An interior view of the damage at the U.S. consulate in Benghazi, Libya, September 12, 2012.
ESAM OMRAN AL-FETORI/Reuters

The effects of a discredited Benghazi report

Updated
Two weeks after airing a lengthy report on last year’s attack in Benghazi, CBS’s “60 Minutes” acknowledged late last week that its segment – celebrated by a far-right conspiracy theorists – was wrong. Last night, Lara Logan appeared on the program and offered a 90-second apology.
 
It almost certainly won’t end the controversy. As the New York Times noted, the apology was not only brief, it “revealed nothing new” about why CBS managed to get the story so very wrong. Complicating matters, “60 Minutes” launched an expansive recovery effort after getting a 2004 story about George W. Bush’s military record wrong, but the show apparently has no intention of responding in kind now – a CBS spokesman “indicated that the program was going to let its televised apology be its last word on the issue.”
 
There are a wide variety of pressing questions about this discredited report, but at least for now, CBS doesn’t intend to answer them.
 
But let’s not forget that this isn’t just a media story. After the “60 Minutes” report aired, leading Republican policymakers seized on the segment as proof of the need for further congressional action. Sen. Lindsey Graham (R-S.C.) said two weeks ago, “How can I explain the people in my home state, and for that, for the country, that the story [Obama administration officials] told us about Benghazi holds water after the ‘60 Minutes’ story?”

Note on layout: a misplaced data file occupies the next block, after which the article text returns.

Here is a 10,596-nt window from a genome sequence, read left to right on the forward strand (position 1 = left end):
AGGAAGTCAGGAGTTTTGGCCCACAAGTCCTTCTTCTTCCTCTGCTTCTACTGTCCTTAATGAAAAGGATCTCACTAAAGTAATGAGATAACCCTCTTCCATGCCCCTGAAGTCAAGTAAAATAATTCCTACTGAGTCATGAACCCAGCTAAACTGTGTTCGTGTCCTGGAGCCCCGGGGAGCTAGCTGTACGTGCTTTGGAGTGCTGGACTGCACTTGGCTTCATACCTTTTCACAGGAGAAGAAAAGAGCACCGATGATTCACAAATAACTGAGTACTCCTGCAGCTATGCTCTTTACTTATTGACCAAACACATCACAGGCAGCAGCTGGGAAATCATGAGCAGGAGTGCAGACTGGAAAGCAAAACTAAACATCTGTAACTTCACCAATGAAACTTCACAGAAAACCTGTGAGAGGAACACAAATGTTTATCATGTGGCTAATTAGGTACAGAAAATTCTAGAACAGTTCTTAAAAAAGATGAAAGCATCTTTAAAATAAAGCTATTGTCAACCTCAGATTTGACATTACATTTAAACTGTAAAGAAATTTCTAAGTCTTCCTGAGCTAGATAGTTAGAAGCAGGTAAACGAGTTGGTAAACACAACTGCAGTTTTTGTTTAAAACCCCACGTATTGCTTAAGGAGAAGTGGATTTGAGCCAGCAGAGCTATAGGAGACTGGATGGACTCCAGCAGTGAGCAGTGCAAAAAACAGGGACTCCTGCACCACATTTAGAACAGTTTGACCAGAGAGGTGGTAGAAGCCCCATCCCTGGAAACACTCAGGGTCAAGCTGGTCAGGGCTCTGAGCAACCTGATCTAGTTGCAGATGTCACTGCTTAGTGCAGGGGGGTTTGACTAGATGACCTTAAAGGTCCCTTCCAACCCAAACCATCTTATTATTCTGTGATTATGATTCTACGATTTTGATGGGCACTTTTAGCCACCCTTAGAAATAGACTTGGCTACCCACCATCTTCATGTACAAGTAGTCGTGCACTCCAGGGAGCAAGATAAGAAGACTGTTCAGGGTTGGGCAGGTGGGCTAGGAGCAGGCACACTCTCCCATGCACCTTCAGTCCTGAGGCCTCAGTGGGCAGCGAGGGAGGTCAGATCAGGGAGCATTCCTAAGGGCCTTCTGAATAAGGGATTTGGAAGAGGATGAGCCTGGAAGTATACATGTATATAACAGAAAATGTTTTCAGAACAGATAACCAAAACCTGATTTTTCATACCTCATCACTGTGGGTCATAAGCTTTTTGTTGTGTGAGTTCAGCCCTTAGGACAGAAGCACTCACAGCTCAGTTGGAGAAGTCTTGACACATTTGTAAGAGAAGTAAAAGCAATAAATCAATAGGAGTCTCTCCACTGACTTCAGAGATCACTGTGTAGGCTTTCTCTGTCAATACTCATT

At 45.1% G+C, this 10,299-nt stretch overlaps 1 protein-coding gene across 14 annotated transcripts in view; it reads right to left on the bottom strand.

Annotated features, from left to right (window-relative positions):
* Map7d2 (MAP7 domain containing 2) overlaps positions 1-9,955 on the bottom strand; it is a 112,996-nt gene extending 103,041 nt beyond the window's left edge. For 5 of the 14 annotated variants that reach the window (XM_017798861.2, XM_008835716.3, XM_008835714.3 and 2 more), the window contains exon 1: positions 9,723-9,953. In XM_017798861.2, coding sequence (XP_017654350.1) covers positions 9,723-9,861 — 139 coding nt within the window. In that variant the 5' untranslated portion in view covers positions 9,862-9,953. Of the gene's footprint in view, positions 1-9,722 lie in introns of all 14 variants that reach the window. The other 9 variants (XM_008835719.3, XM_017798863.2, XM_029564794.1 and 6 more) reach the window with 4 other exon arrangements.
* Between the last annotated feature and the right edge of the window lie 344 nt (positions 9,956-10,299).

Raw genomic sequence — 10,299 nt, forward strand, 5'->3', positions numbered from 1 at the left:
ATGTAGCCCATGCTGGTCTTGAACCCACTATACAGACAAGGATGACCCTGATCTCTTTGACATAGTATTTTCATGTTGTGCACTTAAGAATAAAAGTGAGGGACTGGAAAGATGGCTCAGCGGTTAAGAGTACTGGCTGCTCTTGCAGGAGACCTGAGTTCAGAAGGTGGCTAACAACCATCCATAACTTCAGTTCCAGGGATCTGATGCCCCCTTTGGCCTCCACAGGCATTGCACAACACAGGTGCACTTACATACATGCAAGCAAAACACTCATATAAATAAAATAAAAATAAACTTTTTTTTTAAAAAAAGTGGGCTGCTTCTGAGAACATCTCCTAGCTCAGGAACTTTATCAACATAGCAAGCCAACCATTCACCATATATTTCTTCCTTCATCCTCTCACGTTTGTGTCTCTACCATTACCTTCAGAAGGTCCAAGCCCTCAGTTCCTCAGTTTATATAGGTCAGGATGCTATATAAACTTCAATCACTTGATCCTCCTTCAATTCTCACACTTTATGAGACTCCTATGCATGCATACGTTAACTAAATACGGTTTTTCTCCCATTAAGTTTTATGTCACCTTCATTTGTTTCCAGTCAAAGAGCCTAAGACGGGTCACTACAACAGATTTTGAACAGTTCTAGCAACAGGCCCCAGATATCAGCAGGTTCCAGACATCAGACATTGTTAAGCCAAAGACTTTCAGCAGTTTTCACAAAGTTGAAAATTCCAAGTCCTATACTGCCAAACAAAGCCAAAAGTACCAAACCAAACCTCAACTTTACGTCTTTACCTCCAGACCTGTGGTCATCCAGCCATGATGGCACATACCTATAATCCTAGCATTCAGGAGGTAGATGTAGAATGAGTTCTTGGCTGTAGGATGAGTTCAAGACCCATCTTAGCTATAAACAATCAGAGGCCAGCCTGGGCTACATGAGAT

Graham announced soon after that he would block the entirety of the Senate confirmation process because of his Benghazi questions. The question then becomes, now that Graham’s new “evidence” has been discredited, will he be more responsible? Apparently not.
Senator Lindsey Graham on Sunday stood by his threat to block all nominations by the Obama administration until Congress was granted access to all the survivors of the attack on the United States Mission in Benghazi, Libya, even as the news report on which Republicans based their latest demands was being retracted.
 
Mr. Graham, Republican of South Carolina, said on the CNN program “State of the Union” that he would not back away from his threat because he had been asking to talk to the witnesses of the attack on Sept. 11, 2012, for a long time without success.
By any sensible standard, this simply doesn’t make sense. Graham seized on the “60 Minutes” report to bolster his conspiracy theories, but the segment has been retracted and discredited. The senator has said he needs to block all pending nominees because he wants to talk to survivors of the Benghazi attack, but survivors have already agreed to deliver congressional testimony.
 
In other words, what we’re left with is a senator throwing a tantrum for no particular reason. He’s single-handedly bringing all Senate confirmation votes to a halt to get what he’s already been given, and because of a CBS report that CBS no longer believes.
 
The people behind the faulty reporting aired by “60 Minutes” have quite a bit of explaining to do, but they’re not the only ones who owe the public an explanation for having shown poor judgment. Perhaps Lindsey Graham can explain how much more proof he’ll need before ending his crusade pushing Benghazi conspiracy theories?
 

Benghazi and Lindsey Graham

The effects of a discredited Benghazi report

Updated